“He who participates in God, participates in eternity.” – Paul Tillich, The Courage To Be.
In the last post, we looked at the sempiternal elements of man; today we will consider views of the eternal for man.
Eternity is manifest for human beings within the metaphysical nature of time and the meaning of infinity. If reality follows the arrow of time, I was born at point A and will die at point B. If moments in time have no duration (time is continuous rather than discrete) and I live always in the present moment, then there are an infinite number of moments between points A and B. But an infinite number of moments can never be exhausted and thus I can never run out of metaphysical time. In other words, the duration of life consists of an infinite set of moments which defines our transcendental eternity.
This can be alternately reconfigured by considering being and non-being. If I know non-being only as that state before my existence and death simply as the return to that state, I know being as simply that which occurs between my birth and death. Therefore, I have been, am, and will exist at every moment of being…analogous to eternity for the number ‘2.’ If this argument fails because ultimate being existed before and will exist after my existence unlike the number ‘2’, we can introduce a corollary from Paul Tillich that my being participates in ultimate being and thereby partakes of eternity.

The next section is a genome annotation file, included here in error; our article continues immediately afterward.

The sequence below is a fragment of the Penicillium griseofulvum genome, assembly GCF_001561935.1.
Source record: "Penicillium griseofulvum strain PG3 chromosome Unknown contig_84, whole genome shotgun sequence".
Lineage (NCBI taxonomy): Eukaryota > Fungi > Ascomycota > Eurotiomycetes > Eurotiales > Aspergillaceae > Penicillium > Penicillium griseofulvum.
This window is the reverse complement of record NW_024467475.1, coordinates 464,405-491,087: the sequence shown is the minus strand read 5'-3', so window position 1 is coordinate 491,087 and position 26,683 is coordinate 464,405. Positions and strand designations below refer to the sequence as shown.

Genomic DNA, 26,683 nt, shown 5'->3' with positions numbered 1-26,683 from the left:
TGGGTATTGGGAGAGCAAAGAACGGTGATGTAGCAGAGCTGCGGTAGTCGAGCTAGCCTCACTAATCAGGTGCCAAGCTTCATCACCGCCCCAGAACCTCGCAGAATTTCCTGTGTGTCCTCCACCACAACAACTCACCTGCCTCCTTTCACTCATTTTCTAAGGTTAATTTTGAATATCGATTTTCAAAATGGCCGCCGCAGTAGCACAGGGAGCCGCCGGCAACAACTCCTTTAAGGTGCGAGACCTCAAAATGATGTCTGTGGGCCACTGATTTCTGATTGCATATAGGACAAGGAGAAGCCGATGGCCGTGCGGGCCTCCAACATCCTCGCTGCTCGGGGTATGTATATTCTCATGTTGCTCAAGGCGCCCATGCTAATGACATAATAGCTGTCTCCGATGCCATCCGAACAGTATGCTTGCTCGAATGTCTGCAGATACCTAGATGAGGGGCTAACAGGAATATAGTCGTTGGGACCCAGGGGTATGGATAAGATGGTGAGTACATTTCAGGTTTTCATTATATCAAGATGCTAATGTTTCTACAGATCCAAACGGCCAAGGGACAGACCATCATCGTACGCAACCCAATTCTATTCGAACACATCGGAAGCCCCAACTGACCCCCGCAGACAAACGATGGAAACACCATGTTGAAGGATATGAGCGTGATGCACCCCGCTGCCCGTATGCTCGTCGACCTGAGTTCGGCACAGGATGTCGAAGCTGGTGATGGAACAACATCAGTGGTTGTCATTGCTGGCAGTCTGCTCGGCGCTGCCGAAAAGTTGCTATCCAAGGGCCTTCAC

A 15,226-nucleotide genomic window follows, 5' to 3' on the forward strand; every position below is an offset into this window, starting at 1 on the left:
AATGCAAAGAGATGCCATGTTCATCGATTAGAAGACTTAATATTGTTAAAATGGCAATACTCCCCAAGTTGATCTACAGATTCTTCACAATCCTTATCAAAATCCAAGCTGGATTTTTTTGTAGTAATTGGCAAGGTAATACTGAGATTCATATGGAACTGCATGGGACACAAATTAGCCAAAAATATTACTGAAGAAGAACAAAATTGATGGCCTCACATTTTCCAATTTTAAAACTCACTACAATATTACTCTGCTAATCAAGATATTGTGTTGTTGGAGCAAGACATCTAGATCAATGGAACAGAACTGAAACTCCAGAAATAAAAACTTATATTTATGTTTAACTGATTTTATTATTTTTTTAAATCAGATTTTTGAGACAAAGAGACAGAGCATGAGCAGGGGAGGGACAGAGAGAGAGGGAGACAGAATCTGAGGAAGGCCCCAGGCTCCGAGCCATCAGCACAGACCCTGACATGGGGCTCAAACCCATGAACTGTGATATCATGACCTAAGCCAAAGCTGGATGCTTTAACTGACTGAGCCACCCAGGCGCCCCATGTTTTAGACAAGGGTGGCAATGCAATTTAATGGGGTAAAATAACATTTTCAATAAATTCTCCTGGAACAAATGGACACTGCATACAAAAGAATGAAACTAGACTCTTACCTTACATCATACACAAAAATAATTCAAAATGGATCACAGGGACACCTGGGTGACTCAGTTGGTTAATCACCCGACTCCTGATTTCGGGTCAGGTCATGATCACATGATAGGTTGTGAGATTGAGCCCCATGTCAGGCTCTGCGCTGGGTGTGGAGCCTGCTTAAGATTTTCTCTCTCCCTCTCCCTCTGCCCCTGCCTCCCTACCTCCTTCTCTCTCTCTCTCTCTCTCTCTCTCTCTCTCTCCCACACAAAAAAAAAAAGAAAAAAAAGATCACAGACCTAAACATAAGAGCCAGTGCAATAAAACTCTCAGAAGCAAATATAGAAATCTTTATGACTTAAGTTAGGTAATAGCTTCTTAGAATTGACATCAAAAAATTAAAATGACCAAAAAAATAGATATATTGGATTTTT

A final perspective is found in Nietzsche’s theory of the eternal recurrence. In infinite time, a finite number of particles will reconfigure themselves an infinite number of times into any state of reality and thus we have infinite identical lives. This once questionable cosmology has gained traction recently given physicist speculation of the multiverse as an infinite number of universes. Of course, identical copies or oneself in identical circumstances may not signify eternal existence.
In closing, these last two posts demonstrate that we are sempiternal as physical bodies via our elemental parts, emanations of energy, and chains of causation; and eternal by virtue of the infinite number of moments we live, our experience of being, nonbeing and participation in ultimate being, and perhaps by eternal recurrence. However none of these quite corresponds to an infinite number of years of life or consciousness.
Before we define the best approach to death, we still need to explore a few alternative conceptions of immortality which is the subject of the next post.